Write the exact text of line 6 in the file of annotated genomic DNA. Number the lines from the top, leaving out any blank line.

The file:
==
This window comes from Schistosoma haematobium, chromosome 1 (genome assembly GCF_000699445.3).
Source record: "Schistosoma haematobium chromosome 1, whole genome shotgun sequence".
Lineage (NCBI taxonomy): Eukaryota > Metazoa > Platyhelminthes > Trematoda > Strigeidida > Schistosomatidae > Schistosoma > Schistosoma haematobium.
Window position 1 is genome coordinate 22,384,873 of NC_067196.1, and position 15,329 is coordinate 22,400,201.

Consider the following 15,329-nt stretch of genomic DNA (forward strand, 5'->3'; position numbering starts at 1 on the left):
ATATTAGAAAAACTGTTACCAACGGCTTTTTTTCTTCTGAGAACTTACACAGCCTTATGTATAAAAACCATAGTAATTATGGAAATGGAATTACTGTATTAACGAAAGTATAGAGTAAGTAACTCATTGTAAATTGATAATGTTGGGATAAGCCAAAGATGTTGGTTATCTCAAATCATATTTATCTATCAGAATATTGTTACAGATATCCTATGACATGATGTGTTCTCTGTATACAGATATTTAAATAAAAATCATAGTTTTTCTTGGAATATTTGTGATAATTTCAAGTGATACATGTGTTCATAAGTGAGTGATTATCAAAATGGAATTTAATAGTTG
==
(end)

ATATTAGAAAAACTGTTACCAACGGCTTTTTTTCTTCTGAGAACTTACACAGCCTTATGTATAAAAACCATAGTAATTATGGAAATGGAATTACTGTATTAACGAAAGTATAGAGTAAGTAACTCATTGTAAATTGATAATGTTGGGATAAGCCAAAGATGTTGGTTATCTCAAATCATATTTATCTATCAGAATATTGTTACAGATATCCTATGACATGATGTGTTCTCTGTATACAGATATTTAAATAAAAATCATAGTTTTTCTTGGAATATTTGTGATAATTTCAAGTGATACATGTGTTCATAAGTGAGTGATTATCAAAATGGAATTTAATAGTTG